• You must be kidding Amir averaged 1 more rebound than bargnani. Bargnani puts up 20 a game and spaces the court… I’ll agree he’s better defensively but he’s not a better player

      • Last year Bargnani was the better player, but saying that Amir averaged only 1 more rebound is pretty ludicrous. Amir also averaged nearly 10 fewer minutes than Bargnani did. It also depends on how much you value defense and scoring.

    • Eum…So if all 3 players were getting paid the same, you would take Kleiza or Amir over Andrea?

  3. Regarding the $15 million or so in cap space that the Raps could be looking at:

    1) Raps will have to find a backup PG if Calderon goes, or they could re-sign him (unlikely) at a cheaper deal to be the backup. We’re probably looking at anywhere between $3-5 million a year for a decent backup.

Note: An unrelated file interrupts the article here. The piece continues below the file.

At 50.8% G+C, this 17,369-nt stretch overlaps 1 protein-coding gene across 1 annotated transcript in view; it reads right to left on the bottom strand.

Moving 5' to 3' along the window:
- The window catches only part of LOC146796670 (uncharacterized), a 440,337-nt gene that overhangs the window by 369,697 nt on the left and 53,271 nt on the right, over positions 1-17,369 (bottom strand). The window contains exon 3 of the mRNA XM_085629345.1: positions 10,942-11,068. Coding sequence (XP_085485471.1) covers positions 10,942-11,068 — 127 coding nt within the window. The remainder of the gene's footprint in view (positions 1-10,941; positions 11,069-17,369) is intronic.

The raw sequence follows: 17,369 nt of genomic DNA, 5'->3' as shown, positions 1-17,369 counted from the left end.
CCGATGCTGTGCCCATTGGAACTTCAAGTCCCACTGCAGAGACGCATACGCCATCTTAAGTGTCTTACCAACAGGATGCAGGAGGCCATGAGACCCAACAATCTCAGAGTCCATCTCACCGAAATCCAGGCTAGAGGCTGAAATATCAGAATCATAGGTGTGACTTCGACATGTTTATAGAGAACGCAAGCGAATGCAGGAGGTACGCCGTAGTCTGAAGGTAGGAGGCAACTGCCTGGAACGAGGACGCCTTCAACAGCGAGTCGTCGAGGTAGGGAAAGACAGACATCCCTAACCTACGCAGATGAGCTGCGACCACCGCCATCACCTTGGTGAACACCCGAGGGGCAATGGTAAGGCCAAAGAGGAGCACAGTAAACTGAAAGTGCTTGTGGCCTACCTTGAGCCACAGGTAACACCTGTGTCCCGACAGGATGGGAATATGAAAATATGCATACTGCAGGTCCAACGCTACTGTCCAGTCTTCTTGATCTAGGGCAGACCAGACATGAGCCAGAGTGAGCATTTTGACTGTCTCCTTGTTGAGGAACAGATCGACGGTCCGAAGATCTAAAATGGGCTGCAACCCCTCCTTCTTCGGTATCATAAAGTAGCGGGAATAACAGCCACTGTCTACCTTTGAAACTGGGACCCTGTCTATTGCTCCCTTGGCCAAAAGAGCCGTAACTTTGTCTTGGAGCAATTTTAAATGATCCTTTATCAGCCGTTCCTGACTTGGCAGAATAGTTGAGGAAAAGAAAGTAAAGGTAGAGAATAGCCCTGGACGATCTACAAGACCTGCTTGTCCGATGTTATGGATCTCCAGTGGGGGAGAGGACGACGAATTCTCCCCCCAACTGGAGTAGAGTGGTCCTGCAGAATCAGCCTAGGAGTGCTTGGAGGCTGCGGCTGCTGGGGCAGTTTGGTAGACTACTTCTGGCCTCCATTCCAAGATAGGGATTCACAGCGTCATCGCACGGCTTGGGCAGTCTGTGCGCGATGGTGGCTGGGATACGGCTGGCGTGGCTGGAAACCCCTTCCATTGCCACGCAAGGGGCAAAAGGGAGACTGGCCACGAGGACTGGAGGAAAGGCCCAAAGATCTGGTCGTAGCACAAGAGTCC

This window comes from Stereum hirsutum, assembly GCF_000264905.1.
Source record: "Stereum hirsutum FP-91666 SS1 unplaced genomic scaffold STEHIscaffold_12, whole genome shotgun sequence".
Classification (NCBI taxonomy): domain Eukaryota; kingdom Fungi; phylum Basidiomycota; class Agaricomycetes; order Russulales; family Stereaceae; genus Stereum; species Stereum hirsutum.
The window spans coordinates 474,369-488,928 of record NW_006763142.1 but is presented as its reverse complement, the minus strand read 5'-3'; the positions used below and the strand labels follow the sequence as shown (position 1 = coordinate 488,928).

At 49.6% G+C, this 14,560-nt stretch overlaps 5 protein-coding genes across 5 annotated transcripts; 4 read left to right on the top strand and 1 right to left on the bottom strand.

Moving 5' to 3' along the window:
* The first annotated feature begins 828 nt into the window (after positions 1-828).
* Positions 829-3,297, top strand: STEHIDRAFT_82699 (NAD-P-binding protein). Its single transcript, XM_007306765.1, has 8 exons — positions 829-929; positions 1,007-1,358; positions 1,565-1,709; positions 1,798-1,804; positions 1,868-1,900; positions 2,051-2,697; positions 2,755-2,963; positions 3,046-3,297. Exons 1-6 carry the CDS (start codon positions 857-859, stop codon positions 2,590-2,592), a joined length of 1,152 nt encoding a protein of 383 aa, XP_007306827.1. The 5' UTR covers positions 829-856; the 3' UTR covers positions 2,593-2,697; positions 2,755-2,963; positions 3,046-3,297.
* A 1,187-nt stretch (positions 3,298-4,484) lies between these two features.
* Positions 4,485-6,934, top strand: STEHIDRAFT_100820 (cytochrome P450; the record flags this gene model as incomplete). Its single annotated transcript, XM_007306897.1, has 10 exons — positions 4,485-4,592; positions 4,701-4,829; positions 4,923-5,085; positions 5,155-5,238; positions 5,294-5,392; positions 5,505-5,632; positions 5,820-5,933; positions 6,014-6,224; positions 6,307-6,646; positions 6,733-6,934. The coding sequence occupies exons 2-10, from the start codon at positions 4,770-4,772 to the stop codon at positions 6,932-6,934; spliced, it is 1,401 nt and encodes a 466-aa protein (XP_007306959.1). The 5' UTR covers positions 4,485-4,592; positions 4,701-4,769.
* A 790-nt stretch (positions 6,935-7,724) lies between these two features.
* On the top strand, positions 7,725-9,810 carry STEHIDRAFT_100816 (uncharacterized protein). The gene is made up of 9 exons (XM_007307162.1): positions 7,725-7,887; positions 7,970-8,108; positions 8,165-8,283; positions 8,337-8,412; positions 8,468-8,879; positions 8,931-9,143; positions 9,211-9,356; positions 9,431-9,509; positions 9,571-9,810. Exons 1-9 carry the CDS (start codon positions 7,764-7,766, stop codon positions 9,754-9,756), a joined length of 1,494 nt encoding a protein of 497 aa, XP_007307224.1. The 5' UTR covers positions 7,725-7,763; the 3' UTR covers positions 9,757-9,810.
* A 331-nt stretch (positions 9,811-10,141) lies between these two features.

2) DeMar will be getting a raise if the Raps want to keep him beyond next season. Don’t know how much but probably another $3-5 million.

    3) Assuming they want to keep Lowry long-term, they will probably want to sign him to an extension well before his contract is coming to an end. He’ll be due for a massive raise so that has to be taken into consideration.

    If they’re going to try and land a stud wing before the 2013-14 season starts, and indications are that this is still the goal, they’re going to have a tough decision on DeMar., depending on how well he plays this year.

  4. Before everyone starts talking about how valuable Calderon’s expiring contract is, let’s take a moment to remember just how valuable Barbosa’s expiring contract was.

    Expiring contracts are only valuable if team’s are: